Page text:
The output terminals of photocell 47 are connected, through suitable conventional waveshaping or signal conversion apparatus 57, if desired, to an operational amplifier 60, to which is also applied a reference signal for purpose of comparison. The nature of the reference signal will, of course, depend upon the particular rotational speed-sensing element employed, the type of output signal produced thereby, and whether and what type of signal conversion is effected prior to application to amplifier 60.

Power is applied to amplifier 60 from any suitable source 63, and the output of the amplifier is fed to the motor to drive the motor at a constant angular velocity determined by the setting of the reference voltage and the gain of the feedback loop. A conventional measuring device 65, preferably having a meter scale calibrated in terms of fluid flow rate (here, wind speed) is inserted in the line between output of amplifier 60 and input terminals of motor 10.

In operation, the apparatus of FIGURE 1 is initially calibrated so that shaft 12 is driven at a constant angular velocity by motor 10 (i.e. a constant or invariant, power input to the motor) in accordance with the value of the reference voltage applied to amplifier 60 and the setting of the feedback gain, absent any other driving force (e.g., wind) on rotatable element 23. In other words, the combincd effect of feedback, reference level, circuit gain and limiting mechanical factors results in rotation of disk 15 at a determinable equilibrium velocity. Under the influence of wind, cup assembly 23 will rotate, or tend to rotate, in a direction (say, clockwise) opposite the direction of rotation produced by the torque applied to shaft 12 by motor 10. In a conventional anemometer the speed at which the cup assembly begins to rotate under the influence of wind is primarily dependent upon the starting friction of the bearings. In accordance with the present invention, the bearings are in the motor, and by using the motor to produce a counter torque on the shaft, starting friction is overcome. The torque applied to the shaft as a result of the difference in force between that applied to the open cup or cups and the backward cups of assembly 23 by the wind constitutes an added load on the motor. Accordingly, the angular velocity of disk 15 is reduced from the value produced by the torque of the motor alone, resulting in a proportional decrease in the appropriate feedback parameter at the conversion unit 57. Assuming that the significant parameter of the reference signal is a prescribed voltage level, the feedback signal is converted to a proportional voltage level for application to operational amplifier 6th. Reduction in feedback level is effective to produce an increase in the output level of the amplifier and thereby to increase the torque applied to shaft 12 by motor 10. Stated another way, the motor responds oppositely to the change in the feedback level, tending thereby to return the disk angular velocity to the initial equilibrium value. It will be recognized, however, that a new point of equilibrium is attained at an angular velocity somewhat below the initial velocity achieved in the absence of wind influence on cup assembly 23. The current delivered to motor 16 is a measure of the wind velocity and the scale of measuring device (e.g., ammeter) 65 may be calibrated in units of wind speed to obtain a direct reading thereof.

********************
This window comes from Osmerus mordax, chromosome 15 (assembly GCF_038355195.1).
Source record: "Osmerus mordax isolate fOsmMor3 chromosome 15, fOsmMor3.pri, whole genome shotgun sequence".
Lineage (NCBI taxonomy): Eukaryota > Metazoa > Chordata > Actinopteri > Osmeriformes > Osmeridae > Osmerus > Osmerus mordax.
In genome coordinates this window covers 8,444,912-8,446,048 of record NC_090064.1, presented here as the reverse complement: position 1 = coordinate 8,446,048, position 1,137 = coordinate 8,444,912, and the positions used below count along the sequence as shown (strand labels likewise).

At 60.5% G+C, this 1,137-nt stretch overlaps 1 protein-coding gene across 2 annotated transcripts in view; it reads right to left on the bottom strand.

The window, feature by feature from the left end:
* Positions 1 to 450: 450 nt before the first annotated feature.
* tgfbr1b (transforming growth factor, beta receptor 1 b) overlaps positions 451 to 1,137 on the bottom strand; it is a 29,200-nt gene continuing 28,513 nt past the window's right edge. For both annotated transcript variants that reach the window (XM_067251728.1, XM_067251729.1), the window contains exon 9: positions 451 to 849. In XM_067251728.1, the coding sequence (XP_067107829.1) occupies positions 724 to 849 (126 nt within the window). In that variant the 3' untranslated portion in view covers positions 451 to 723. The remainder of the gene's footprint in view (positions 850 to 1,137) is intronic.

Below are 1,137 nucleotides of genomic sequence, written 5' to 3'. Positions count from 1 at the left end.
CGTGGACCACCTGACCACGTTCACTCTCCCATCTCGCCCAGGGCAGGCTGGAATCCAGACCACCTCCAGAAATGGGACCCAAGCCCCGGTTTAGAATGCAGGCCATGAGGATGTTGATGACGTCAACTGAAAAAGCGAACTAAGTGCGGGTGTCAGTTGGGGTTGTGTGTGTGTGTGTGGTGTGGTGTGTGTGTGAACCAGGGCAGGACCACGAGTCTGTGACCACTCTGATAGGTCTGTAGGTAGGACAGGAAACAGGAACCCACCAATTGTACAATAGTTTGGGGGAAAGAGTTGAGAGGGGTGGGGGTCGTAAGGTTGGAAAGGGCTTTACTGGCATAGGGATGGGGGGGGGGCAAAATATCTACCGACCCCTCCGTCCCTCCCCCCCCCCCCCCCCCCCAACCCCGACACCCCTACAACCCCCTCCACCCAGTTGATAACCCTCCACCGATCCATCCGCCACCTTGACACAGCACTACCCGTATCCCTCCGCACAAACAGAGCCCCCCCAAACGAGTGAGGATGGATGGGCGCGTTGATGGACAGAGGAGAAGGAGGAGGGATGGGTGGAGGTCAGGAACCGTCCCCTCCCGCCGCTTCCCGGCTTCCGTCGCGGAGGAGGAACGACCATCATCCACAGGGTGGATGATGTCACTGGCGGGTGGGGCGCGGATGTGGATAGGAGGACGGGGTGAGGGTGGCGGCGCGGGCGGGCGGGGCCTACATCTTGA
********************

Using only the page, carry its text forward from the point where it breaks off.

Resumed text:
Where the present invention is employed in anemometer structures it is desirable that the rotatable element and associated coupling have a relatively long response distance (i.e., response distance equals time constant multiplied by mean wind speed), on the order of ten to fifteen feet.

An alternate method of measurement may be employed by driving the motor with constant input power and coupling the measuring unit to the shaft 12 to detect shaft speed which may be correlated to wind speed. However, the disadvantage of this method is that the resolution of the shaft speed measurement decreases in direct proportion to shaft speed. Hence, it is preferable to obtain the desired measurement from the error signal in the previously described manner.

While I have illustrated and described one specific embodiment of my invention, it will be apparent that various change and modifications of the specific details of construction shown and described may be resorted to without departing from the spirit and scope of the invention. Therefore, limitations should be placed on the invention only in accordance with the appended claims.

I claim: